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British Judge Hears Cuban Copyright Case

(CelebrityAccess MediaWire) — A British High Court judge came to Cuba in late September to hear testimony from heirs of the Cuban composers of 14 songs dating back to the 1930s in a copyright case brought against the government by an American company.

Justice John Lindsay came to Havana to hold the hearings after attempts to listen to the aging witnesses by video links failed in May.

The case over U.K. publishing rights for the songs could determine the rights to millions of dollars in royalties from traditional Cuban music, which has enjoyed a worldwide revival since the highly successful 1997 Buena Vista Social album.

The U.S.-based Peer International, which signed hundreds of Cuban musicians during the 1940s and 1950s Mambo and Cha Cha Cha days, sued Cuba’s state-run Editora Musical de Cuba (EMC) for copyright violation, according to a report by Reuters.

British lawyers acting for the Cubans said many of the musicians had been treated unfairly and were paid “a few pesos and maybe a drink of rum.”

The five composers of the songs claimed by Peer International are all dead, but their impoverished heirs stand to benefit from the case.

The company said royalties were paid until Cuban President Fidel Castro seized power in 1959 and the United States enforced sanctions against Cuba as it steered toward communism.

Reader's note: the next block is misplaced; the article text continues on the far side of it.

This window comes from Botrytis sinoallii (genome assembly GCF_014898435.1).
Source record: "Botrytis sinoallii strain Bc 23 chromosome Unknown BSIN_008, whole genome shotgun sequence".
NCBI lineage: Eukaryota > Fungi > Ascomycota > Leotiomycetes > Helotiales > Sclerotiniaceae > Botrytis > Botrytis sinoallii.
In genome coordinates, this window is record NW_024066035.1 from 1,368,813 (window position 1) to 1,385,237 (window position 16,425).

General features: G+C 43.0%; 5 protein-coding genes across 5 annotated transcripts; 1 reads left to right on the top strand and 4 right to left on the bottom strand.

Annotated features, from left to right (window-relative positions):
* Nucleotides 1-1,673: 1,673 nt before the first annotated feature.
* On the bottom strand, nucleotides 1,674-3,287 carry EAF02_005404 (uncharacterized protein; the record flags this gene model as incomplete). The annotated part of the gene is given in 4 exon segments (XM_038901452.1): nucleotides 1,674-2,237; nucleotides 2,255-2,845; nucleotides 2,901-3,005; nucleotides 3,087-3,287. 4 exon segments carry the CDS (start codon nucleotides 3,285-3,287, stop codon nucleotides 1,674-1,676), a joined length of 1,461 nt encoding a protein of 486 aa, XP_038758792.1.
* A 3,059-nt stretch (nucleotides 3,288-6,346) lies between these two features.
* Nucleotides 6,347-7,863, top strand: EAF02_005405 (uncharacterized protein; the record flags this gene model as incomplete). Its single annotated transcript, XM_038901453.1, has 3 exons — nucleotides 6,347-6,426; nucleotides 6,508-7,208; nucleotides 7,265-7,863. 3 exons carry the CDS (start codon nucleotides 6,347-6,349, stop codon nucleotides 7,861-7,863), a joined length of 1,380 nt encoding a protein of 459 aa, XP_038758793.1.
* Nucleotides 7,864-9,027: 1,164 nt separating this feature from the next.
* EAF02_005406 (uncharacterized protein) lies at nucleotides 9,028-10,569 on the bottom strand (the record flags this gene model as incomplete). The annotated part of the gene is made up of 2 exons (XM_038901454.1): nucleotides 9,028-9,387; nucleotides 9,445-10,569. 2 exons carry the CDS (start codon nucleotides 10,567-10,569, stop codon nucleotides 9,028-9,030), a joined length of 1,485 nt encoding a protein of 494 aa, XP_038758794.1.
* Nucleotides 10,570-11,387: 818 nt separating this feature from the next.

Witnesses were questioned in the testimony about Peer International’s efforts to re-sign contracts with Cuban composers or their heirs after the Buena Vista boom took off and songs long forgotten recovered their commercial value.

The company’s representative was a for EMC employee who now lives in the United States.

“I received very small amounts of money,” said 83-year-old Evelio Landa Martinez, who wrote the 1955 hit “The Mulatas of the Cha Cha Cha, according to Reuters.

“That’s my signature,” he said when looking at a 1999 receipt for a $1,443 cash payment from Peer International.

The EMC argues that the original contracts are void because they were “unconscionable bargains” and have no legal standing.

Cuban musicians see the landmark case as protecting their interests and their country’s culture.

“The copyright of any composer must be respected, because it is our cultural heritage,” said Salvador Repilado, son of the late Buena Vista singer Compay Segundo. –by CelebrityAccess Staff Writers